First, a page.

I think I’ll try to cook a few of the stalks of this cardoon – just to see what it tastes like.

Most of my lantana is blooming throughout the garden. Purple trailing lantana is backed by Loropetalum ‘ever red’ in the front walkway bed.

I think this is Lantana ‘cherry sunrise’ on the side of the house. Unlike the native ‘horrida’ which can take over your garden – growing up to 6 feet wide and almost as tall – this cultivar is a very compact and orderly size of 2-3 feet wide.

The first of several rock roses began blooming this week. Pavonia lasiopetala is a tough native plant, but the deer find it tasty, so it has to live inside of the fence.

This daylily, ‘grape magic’ was ordered from Olallie Daylily Gardens when I created the daylily bed in 2008. It was advertised as an August bloomer. Just a tad early this year~!

This is Mexican flame vine, hard at work brightening up this section of fence.

These daylilies are not in the daylily bed, but out by the pool. I don’t know the cultivar, and they look a little washed out in this photo – they are a very deep, velvety maroon color.

Just down the way in the pool bed, this Pride of Barbados has also begun to bloom, well in advance of its traditional August arrival.

Last year’s addition to the pool bed was this Iochroma ‘royal queen.’

I didn’t realize how well it would do in this spot, so I’ll have to keep pruning it. I might have to get a few more to put in other spots in the bed now that I’ve seen how much they like it.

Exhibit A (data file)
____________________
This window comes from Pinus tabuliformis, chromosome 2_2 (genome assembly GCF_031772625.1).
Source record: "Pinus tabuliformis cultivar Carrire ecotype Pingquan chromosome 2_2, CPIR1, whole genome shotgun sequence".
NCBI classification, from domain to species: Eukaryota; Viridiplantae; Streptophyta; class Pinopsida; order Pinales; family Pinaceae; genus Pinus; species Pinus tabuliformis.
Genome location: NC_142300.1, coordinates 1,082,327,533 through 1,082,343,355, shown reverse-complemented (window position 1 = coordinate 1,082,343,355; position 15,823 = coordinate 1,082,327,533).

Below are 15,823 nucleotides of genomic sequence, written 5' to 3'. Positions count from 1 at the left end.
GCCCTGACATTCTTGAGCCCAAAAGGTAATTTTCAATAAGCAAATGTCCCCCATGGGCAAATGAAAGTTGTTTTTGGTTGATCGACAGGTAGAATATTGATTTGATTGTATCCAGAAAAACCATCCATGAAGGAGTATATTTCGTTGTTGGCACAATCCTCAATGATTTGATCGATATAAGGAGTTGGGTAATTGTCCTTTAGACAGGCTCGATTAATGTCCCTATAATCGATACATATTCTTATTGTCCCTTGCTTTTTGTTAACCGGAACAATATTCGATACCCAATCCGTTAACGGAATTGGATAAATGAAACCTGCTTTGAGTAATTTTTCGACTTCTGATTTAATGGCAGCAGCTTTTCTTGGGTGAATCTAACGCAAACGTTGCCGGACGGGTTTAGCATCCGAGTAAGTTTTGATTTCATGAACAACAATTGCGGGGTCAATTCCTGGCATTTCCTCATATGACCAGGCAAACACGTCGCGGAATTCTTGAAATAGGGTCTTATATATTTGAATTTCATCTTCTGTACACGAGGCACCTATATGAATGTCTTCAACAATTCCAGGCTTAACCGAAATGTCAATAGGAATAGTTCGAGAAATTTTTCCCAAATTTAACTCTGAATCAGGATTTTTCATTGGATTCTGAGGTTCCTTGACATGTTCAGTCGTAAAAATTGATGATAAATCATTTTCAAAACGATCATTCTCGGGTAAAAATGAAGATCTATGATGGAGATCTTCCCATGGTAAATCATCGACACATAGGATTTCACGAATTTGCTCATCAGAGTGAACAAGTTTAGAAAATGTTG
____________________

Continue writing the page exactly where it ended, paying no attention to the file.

Clematis pitcheri is crawling with delicate little blooms.

Although I like the bright blue larkspur the best, the white and pale blue are the most prominent in the cutting garden this spring.

Leonotis leonurus, lion’s tail, ‘carefree beauty’ rose and Salvia ‘indigo spires’ are all blooming at once in the cutting garden.

Our recent rains have been good for these salvias. In times of drought, they really fade back.

Plenty of chow for pollinators in this garden!

I planted a few 4″ pots of Limonium sinuatum, (statice) in the garden last month. After all, a cutting garden needs some of this bouquet staple, doesn’t it?

The Echinacea reseed in this small spot and come back in droves, year after year.

Behind the pool, the transplanted Salvia ‘Amistad’ adapted very well and is bordered by yellow bulbine.

Behind our fence, the oleander I planted last year as a screen is doing its job. I will probably add a few more this year so we can start taking out some cedars.

The Loropetalum ‘ever red’ in the front bed makes a dramatic statement.

The Texas Yellow Star, or Lindheimera texana daisy, reseeded into my decomposed granite path and now towers above all of the other low-growers. It doesn’t really matter, though, because the bluebonnets and wine cups have already taken over the entire path, so the yellow star can be right at home.

We may be in for an early, hot summer, but I’m ok with that since I’ve enjoyed so many beautiful early blooms in the garden. What’s blooming in your garden today?

Bumper crop of coneflowers promising a colorful summer…

Newsflash: I’ve decided to see the garden as half full. Instead of crying over the spilled milk atrocities of our winter, I’m going to focus on the positive. Sure, things died. And buds got zapped. And agaves turned to mush. I can’t do a darned thing about it.

 I’m chanting my garden mantra: “I am NOT in charge.”

Ok. Enough said. So, what’s going to be beautiful in my garden this year?

Cone flowers. Echinacea purpurea is one of my favorites.  It’s just so perky all the time.

And from the looks of it, it’s going to be a banner year for them.  This is a cluster of cone flower plants that’s jammed packed — there’s just foliage growing in the garden right now, but soon they will be beautiful like the picture of last year’s in the pictures above and below. 

I need to thin them out and spread them around – I love being my own nursery!

While the most common color around here is the purple, I also have some of the white variety in the garden, too.   Don’t they just make you want to smile?

Here’s to a wonderful week!